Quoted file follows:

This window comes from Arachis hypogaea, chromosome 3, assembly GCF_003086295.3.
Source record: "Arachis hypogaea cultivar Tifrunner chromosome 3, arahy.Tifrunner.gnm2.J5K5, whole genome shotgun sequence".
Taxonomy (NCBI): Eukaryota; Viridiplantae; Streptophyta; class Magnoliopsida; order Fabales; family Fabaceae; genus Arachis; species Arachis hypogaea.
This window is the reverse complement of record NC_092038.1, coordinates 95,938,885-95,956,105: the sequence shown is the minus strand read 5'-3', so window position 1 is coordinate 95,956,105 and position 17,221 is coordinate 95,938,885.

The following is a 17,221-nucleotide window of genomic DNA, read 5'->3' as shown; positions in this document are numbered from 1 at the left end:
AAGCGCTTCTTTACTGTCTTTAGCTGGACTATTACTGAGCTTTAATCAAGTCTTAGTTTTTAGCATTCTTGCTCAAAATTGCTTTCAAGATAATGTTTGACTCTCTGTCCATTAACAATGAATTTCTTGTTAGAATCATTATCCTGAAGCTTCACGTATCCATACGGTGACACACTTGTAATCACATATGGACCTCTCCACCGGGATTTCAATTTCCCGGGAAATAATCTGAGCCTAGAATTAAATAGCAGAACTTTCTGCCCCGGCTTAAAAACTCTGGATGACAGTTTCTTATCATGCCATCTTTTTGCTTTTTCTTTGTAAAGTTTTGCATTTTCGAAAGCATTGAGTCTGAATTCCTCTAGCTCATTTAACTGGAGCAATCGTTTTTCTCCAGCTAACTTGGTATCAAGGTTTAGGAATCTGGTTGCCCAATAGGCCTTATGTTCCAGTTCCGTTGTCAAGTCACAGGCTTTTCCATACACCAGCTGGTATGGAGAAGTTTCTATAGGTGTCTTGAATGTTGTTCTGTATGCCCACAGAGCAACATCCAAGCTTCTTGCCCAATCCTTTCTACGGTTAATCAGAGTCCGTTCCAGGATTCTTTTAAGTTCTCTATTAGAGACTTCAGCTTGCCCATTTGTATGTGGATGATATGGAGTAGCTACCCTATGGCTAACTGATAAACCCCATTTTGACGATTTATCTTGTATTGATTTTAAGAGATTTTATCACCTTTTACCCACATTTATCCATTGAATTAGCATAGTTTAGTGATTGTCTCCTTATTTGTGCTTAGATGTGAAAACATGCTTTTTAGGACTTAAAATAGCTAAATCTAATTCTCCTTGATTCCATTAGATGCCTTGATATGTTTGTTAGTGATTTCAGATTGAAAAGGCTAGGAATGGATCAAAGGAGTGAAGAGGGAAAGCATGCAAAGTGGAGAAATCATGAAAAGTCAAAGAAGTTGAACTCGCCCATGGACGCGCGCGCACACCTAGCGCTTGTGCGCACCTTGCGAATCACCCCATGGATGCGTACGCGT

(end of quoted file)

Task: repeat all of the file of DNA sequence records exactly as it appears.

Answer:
This window comes from Arachis hypogaea, chromosome 3, assembly GCF_003086295.3.
Source record: "Arachis hypogaea cultivar Tifrunner chromosome 3, arahy.Tifrunner.gnm2.J5K5, whole genome shotgun sequence".
Taxonomy (NCBI): Eukaryota; Viridiplantae; Streptophyta; class Magnoliopsida; order Fabales; family Fabaceae; genus Arachis; species Arachis hypogaea.
This window is the reverse complement of record NC_092038.1, coordinates 95,938,885-95,956,105: the sequence shown is the minus strand read 5'-3', so window position 1 is coordinate 95,956,105 and position 17,221 is coordinate 95,938,885.

The following is a 17,221-nucleotide window of genomic DNA, read 5'->3' as shown; positions in this document are numbered from 1 at the left end:
AAGCGCTTCTTTACTGTCTTTAGCTGGACTATTACTGAGCTTTAATCAAGTCTTAGTTTTTAGCATTCTTGCTCAAAATTGCTTTCAAGATAATGTTTGACTCTCTGTCCATTAACAATGAATTTCTTGTTAGAATCATTATCCTGAAGCTTCACGTATCCATACGGTGACACACTTGTAATCACATATGGACCTCTCCACCGGGATTTCAATTTCCCGGGAAATAATCTGAGCCTAGAATTAAATAGCAGAACTTTCTGCCCCGGCTTAAAAACTCTGGATGACAGTTTCTTATCATGCCATCTTTTTGCTTTTTCTTTGTAAAGTTTTGCATTTTCGAAAGCATTGAGTCTGAATTCCTCTAGCTCATTTAACTGGAGCAATCGTTTTTCTCCAGCTAACTTGGTATCAAGGTTTAGGAATCTGGTTGCCCAATAGGCCTTATGTTCCAGTTCCGTTGTCAAGTCACAGGCTTTTCCATACACCAGCTGGTATGGAGAAGTTTCTATAGGTGTCTTGAATGTTGTTCTGTATGCCCACAGAGCAACATCCAAGCTTCTTGCCCAATCCTTTCTACGGTTAATCAGAGTCCGTTCCAGGATTCTTTTAAGTTCTCTATTAGAGACTTCAGCTTGCCCATTTGTATGTGGATGATATGGAGTAGCTACCCTATGGCTAACTGATAAACCCCATTTTGACGATTTATCTTGTATTGATTTTAAGAGATTTTATCACCTTTTACCCACATTTATCCATTGAATTAGCATAGTTTAGTGATTGTCTCCTTATTTGTGCTTAGATGTGAAAACATGCTTTTTAGGACTTAAAATAGCTAAATCTAATTCTCCTTGATTCCATTAGATGCCTTGATATGTTTGTTAGTGATTTCAGATTGAAAAGGCTAGGAATGGATCAAAGGAGTGAAGAGGGAAAGCATGCAAAGTGGAGAAATCATGAAAAGTCAAAGAAGTTGAACTCGCCCATGGACGCGCGCGCACACCTAGCGCTTGTGCGCACCTTGCGAATCACCCCATGGATGCGTACGCGT